A star three times bigger than the sun has been seen fleeing our galaxy
at over 1.5 million mph, according to astronomers at the
Harvard-Smithsonian Center for Astrophysics.
The gravitational pull of a black hole thought to exist there is
likely responsible for the extreme velocity of the star, swinging it
around the center of the Milky Way. A companion star may once have
traveled with the speeding star and contributed to its velocity before
being trapped by the black hole.
The first-of-its-kind finding not only confirms an earlier theory about
the existence of such speeding stars, but also reinforces the notion
that the Milky Way spins around a black hole, said Warren Brown, a
postdoctoral fellow at the Harvard-Smithsonian Center for Astrophysics
and a member of the team that discovered the star.
"It’s a hypothesis on our part, but there’s no other good way of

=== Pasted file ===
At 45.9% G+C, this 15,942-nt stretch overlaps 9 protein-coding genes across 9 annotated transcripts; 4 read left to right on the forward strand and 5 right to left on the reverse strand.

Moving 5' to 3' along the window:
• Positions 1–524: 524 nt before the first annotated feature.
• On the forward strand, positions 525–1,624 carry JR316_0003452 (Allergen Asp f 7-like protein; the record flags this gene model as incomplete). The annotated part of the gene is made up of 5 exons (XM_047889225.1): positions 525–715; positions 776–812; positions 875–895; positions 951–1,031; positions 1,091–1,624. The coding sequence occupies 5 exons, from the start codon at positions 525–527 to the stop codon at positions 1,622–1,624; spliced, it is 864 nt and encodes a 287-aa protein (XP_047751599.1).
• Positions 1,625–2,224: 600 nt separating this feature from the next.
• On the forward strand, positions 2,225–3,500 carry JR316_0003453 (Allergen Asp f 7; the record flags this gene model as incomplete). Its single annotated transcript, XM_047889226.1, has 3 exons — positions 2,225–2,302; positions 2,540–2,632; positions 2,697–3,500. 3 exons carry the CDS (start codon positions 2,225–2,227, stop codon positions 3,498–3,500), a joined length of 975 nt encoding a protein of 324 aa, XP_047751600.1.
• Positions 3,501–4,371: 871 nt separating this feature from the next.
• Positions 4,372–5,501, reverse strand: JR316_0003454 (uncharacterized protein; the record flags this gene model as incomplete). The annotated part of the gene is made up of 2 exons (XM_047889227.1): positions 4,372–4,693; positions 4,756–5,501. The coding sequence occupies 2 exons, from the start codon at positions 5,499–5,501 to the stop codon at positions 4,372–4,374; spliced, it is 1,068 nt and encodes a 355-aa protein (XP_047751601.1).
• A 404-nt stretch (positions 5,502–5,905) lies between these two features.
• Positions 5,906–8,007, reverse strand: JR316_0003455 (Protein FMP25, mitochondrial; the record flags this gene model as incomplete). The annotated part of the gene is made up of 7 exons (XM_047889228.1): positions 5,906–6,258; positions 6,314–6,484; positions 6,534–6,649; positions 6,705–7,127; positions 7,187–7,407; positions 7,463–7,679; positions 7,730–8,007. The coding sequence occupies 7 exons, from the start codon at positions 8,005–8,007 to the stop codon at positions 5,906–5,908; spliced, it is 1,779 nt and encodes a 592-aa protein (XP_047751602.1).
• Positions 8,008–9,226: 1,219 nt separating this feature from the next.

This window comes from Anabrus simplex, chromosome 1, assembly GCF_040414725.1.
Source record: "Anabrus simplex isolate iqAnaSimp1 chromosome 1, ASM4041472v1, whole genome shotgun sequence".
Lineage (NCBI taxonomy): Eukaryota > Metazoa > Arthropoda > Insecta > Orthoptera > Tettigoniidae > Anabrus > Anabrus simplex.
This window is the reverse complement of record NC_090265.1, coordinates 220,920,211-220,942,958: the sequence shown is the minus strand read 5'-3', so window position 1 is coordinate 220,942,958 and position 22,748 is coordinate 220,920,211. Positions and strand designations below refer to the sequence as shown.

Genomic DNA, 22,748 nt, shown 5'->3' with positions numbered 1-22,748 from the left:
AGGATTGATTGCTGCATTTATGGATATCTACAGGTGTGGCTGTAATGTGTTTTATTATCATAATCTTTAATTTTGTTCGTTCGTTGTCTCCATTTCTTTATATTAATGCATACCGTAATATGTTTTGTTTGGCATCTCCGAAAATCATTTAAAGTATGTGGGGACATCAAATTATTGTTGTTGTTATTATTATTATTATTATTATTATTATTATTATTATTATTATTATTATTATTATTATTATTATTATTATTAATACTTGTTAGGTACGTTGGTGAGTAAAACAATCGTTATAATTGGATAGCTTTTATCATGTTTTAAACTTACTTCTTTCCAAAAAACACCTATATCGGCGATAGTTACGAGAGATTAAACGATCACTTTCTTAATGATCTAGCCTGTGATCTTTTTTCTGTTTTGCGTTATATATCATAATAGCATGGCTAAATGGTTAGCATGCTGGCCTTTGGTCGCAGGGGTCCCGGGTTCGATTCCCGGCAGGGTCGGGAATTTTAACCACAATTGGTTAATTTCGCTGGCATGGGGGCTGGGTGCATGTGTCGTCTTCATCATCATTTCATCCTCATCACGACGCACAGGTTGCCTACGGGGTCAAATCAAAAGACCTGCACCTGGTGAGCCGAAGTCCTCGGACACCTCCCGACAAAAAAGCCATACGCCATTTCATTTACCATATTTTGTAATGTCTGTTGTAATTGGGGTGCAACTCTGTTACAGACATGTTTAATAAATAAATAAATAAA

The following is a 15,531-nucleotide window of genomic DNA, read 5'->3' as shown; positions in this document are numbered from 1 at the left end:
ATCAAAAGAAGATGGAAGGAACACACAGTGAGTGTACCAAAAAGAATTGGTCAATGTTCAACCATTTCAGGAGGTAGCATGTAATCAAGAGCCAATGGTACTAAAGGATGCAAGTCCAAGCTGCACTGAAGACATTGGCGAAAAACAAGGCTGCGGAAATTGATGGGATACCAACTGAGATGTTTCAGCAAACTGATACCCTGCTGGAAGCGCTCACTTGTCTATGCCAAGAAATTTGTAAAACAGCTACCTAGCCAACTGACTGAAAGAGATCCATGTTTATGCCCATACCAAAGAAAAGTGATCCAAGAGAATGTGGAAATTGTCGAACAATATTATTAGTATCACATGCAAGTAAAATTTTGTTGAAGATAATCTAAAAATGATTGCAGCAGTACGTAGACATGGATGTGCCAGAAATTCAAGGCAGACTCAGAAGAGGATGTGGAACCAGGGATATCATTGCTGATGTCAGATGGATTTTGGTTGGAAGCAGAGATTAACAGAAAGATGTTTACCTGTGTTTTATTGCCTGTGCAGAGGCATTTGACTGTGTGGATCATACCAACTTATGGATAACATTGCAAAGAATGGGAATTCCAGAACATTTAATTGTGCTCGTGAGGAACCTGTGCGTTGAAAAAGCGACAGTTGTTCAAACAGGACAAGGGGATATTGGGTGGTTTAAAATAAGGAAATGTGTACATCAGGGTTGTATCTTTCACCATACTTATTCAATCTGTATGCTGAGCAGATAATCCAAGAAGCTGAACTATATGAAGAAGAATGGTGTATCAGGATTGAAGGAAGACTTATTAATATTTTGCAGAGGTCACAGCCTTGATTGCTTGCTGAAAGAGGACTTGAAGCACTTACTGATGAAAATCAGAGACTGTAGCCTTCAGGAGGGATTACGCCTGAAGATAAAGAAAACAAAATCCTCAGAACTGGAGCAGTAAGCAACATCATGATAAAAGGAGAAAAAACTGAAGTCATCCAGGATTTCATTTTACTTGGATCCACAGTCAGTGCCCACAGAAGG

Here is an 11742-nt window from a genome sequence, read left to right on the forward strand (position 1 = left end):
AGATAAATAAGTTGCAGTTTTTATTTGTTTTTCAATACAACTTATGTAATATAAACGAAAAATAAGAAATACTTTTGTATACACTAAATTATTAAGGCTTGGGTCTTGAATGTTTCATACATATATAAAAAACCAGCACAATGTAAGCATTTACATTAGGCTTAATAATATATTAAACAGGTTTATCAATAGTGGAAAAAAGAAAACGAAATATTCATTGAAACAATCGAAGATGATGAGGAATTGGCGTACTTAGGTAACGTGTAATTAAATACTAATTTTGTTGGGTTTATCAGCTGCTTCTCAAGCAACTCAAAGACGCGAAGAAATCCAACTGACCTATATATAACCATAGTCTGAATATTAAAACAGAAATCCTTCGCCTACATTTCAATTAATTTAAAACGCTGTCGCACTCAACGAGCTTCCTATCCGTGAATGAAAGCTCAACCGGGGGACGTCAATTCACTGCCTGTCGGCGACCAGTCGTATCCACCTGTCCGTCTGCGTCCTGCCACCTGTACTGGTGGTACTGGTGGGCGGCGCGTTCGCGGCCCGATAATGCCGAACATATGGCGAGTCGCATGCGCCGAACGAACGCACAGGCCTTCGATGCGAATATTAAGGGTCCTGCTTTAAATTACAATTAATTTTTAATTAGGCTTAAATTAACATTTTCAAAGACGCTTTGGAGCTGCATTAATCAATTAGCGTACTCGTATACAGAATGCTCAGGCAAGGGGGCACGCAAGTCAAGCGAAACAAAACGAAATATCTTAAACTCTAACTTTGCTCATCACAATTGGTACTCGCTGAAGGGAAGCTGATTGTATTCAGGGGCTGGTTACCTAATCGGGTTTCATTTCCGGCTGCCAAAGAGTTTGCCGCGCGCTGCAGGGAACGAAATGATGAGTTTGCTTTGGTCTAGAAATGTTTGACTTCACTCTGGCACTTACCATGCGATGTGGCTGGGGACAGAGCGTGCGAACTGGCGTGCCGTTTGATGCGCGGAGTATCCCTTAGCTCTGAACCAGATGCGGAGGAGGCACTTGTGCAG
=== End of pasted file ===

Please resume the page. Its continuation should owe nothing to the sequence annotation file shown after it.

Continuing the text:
explaining a star moving this fast," said Brown. "The only way to get
velocity that high on a star is you have to interact with something
more extreme, like a black hole."
The star is currently 180,000 light years from Earth. Based on its
trajectory, the astronomers believe it will exit the Milky Way and
scream through miles of empty space until it burns out.
"The space between galaxies is extremely empty," said Brown. "It
will have a nice view of the Milky Way for a while. At some point, the
night sky from that star would look like a couple big galaxies. But
everything else would be pure black."